Sep 162014
Reference ID Created Released Classification Origin
2005-11-28 09:57
2011-08-30 01:44
Embassy Manila

This record is a partial extract of the original cable. The full text of the original cable is not available.
C O N F I D E N T I A L SECTION 01 OF 05 MANILA 005506



E.O. 12958: DECL: 11/29/2015


¶B. MANILA 5346

Classified By: Charge d’Affaires, a. i., Paul W. Jones for
reasons 1.4 (b) and (d)

¶1. (C) Summary: Asia’s longest surviving Communist
insurgency remains entrenched in the social and political
landscape of the Philippines. The Communist Party of the
Philippines (CPP) is currently attempting to exploit domestic
political tensions to force the Arroyo Administration from
power, but with no real prospects of success from its own
efforts. Although the CPP’s armed wing — the New People’s
Army (NPA) — does not have the capability militarily to
defeat the Armed Forces of the Philippines (AFP), its 130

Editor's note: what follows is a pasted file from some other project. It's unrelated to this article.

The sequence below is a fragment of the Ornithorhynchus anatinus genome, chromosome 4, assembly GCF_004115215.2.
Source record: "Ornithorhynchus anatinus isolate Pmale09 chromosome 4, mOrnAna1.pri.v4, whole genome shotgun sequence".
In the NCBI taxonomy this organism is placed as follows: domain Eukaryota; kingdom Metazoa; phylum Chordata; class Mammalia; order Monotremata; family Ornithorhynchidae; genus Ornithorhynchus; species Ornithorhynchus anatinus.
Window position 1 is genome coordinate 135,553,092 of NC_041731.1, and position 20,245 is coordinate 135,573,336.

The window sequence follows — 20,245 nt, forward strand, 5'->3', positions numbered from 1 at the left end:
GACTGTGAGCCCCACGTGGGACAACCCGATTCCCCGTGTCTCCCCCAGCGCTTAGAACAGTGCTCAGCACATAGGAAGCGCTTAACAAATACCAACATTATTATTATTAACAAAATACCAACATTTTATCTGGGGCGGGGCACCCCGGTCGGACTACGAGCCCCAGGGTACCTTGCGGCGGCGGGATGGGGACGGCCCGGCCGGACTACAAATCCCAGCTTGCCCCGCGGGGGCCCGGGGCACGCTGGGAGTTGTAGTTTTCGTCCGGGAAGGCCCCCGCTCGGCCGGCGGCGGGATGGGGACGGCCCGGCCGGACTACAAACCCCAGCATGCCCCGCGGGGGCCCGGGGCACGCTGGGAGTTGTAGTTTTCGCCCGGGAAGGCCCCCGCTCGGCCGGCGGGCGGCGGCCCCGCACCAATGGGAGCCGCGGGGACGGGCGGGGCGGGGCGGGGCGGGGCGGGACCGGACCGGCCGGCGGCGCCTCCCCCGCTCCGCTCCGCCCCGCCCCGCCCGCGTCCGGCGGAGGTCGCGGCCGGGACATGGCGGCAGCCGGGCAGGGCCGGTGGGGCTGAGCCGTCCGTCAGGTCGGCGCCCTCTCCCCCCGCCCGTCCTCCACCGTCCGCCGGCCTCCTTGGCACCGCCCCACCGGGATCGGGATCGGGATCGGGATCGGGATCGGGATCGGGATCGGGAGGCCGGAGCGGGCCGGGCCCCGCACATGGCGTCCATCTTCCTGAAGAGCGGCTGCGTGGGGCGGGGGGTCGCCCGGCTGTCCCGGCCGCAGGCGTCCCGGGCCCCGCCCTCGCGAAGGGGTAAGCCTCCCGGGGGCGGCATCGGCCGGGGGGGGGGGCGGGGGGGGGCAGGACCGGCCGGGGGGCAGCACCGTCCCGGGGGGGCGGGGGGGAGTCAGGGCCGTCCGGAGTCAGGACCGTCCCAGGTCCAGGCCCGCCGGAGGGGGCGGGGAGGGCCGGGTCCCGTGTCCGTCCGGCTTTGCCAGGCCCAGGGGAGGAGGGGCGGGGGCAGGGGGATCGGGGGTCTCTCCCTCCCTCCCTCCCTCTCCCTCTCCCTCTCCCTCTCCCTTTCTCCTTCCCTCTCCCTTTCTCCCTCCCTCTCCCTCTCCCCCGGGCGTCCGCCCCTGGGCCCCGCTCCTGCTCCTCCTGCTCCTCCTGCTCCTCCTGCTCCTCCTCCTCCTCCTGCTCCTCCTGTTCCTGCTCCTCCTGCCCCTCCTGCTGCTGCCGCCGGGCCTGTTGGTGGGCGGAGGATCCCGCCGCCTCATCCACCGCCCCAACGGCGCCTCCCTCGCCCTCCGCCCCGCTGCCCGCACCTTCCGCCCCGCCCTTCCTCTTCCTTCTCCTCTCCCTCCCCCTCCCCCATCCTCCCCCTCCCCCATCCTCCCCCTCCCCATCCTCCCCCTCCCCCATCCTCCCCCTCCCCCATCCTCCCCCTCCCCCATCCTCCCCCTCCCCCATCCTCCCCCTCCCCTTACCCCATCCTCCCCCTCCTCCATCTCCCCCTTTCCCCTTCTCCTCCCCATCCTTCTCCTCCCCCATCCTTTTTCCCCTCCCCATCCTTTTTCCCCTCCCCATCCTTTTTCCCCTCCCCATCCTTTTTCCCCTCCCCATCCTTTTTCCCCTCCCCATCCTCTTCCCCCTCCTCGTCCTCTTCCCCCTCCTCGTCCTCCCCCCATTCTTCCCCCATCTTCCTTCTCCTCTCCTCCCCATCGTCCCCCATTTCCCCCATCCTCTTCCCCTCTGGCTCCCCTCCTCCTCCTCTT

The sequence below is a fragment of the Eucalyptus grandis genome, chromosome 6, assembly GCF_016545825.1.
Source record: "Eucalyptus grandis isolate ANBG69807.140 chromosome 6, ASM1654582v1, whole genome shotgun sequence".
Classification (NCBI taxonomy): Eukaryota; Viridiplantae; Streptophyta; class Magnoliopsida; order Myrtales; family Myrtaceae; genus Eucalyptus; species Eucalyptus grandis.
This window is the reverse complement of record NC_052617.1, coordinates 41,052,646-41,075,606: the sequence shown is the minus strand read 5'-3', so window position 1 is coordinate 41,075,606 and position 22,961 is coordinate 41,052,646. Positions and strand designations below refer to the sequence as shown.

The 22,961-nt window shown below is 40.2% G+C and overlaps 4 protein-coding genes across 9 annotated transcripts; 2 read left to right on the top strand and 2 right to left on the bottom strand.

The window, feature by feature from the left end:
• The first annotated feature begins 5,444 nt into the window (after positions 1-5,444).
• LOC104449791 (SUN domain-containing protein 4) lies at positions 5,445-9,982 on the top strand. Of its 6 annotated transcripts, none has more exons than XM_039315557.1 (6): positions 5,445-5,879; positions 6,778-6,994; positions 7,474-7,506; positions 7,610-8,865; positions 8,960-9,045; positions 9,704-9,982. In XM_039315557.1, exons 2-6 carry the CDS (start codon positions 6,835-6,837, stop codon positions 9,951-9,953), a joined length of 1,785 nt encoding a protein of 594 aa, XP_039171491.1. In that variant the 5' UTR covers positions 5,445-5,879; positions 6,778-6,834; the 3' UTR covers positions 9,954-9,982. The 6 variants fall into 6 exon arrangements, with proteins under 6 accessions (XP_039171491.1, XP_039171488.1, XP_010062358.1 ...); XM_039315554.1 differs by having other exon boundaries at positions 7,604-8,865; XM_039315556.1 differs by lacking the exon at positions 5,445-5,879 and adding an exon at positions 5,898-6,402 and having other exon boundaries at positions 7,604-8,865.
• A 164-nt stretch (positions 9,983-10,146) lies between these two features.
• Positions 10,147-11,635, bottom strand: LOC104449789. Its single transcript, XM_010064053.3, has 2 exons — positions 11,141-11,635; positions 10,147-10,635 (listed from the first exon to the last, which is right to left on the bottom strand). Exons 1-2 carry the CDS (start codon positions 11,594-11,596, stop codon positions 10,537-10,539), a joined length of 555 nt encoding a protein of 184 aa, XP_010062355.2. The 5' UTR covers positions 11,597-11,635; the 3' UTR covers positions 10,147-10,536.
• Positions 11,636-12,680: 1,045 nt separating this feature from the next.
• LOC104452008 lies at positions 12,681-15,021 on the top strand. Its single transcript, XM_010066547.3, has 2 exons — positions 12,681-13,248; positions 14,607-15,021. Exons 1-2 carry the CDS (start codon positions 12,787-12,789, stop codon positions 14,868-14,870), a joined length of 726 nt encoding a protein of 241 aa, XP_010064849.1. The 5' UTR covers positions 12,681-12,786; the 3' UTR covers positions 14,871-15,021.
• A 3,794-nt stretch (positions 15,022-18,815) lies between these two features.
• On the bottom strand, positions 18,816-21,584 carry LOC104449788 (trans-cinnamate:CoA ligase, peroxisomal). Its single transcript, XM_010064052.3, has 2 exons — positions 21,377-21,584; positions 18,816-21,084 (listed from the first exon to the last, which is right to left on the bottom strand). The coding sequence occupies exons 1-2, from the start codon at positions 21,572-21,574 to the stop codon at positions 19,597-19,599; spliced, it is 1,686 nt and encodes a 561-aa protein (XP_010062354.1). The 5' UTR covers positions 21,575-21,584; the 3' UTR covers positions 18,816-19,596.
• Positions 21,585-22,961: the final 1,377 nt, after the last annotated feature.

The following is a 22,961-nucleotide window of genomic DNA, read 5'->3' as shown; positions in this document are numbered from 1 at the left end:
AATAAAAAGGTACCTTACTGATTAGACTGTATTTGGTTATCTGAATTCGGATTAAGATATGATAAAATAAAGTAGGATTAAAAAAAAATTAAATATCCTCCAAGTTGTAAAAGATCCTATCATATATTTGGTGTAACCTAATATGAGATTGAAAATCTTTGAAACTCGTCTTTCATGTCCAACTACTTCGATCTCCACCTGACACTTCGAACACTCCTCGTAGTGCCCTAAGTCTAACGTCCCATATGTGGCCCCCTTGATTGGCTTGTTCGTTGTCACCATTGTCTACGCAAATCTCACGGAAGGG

guerrilla fronts continue to threaten internal security and
impede economic development. Philippine national security
officials are concerned about perceived links between the
Communists and Opposition political leaders. Peace talks
between the GRP and National Democratic Front (NDF) remain
suspended. Dutch authorities are reviewing the GRP’s legal
evidence against CPP-NPA leader/NDF political
consultant/designated terrorist Jose Maria Sison, who has
been residing in Utrecht, Netherlands as a political refugee.
NDF representatives recently provided the Norwegian
Government – which has been a broker in the GRP-NDF peace
process — with a proposal for a 120 day cease-fire and
possible return to the negotiating table. End Summary.

A Persistent Threat

¶2. (C) Asia’s longest surviving communist insurgency — the
CPP/NPA/NDF — is active in most of the Philippines’ 79
provinces. To maintain a support base at the grassroots
level, CPP/NPA cadre often provide free medical care,
education, and other social services to the rural poor,
especially in areas where the GRP remains only a distant
reality. These social services, as well as propaganda